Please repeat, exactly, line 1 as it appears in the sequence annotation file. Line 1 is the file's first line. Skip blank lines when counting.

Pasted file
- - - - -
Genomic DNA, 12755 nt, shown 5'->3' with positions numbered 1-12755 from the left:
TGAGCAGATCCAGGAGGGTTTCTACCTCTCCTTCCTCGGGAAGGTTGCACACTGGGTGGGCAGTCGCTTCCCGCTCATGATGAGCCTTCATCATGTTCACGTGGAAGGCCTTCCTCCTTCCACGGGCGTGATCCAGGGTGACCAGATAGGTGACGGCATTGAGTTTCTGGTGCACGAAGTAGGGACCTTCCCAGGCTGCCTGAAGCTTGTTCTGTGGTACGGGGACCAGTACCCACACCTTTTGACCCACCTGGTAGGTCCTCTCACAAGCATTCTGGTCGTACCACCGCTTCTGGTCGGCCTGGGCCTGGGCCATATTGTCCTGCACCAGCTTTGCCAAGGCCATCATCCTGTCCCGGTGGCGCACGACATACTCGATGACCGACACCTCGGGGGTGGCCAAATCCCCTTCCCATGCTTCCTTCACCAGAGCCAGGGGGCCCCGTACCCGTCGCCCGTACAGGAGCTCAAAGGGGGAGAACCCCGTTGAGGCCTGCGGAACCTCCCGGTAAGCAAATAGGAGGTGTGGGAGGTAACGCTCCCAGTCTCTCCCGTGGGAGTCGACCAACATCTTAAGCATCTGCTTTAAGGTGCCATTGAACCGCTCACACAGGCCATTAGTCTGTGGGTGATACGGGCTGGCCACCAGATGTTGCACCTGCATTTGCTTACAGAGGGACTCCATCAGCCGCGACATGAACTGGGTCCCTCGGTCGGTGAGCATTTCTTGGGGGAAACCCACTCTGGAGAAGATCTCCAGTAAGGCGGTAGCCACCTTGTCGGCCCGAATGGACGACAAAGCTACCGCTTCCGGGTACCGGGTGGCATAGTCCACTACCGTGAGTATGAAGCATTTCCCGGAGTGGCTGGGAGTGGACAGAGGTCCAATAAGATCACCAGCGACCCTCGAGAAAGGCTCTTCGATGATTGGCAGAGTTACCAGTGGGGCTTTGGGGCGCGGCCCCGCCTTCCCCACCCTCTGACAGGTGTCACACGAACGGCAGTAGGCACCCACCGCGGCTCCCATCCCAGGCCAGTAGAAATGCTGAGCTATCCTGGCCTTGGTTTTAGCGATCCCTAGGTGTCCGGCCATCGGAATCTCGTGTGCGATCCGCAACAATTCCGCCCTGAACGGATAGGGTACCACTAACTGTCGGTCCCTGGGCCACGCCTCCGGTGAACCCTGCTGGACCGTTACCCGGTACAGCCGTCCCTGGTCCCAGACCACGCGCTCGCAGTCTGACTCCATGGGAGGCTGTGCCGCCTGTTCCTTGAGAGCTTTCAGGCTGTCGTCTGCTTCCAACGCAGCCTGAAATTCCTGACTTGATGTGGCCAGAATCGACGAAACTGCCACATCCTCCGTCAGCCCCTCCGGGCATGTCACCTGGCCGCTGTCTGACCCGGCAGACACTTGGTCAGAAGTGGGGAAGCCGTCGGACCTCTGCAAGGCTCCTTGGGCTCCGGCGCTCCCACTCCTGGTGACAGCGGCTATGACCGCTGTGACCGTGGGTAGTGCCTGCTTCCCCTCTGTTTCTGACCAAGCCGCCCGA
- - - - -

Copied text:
Genomic DNA, 12755 nt, shown 5'->3' with positions numbered 1-12755 from the left: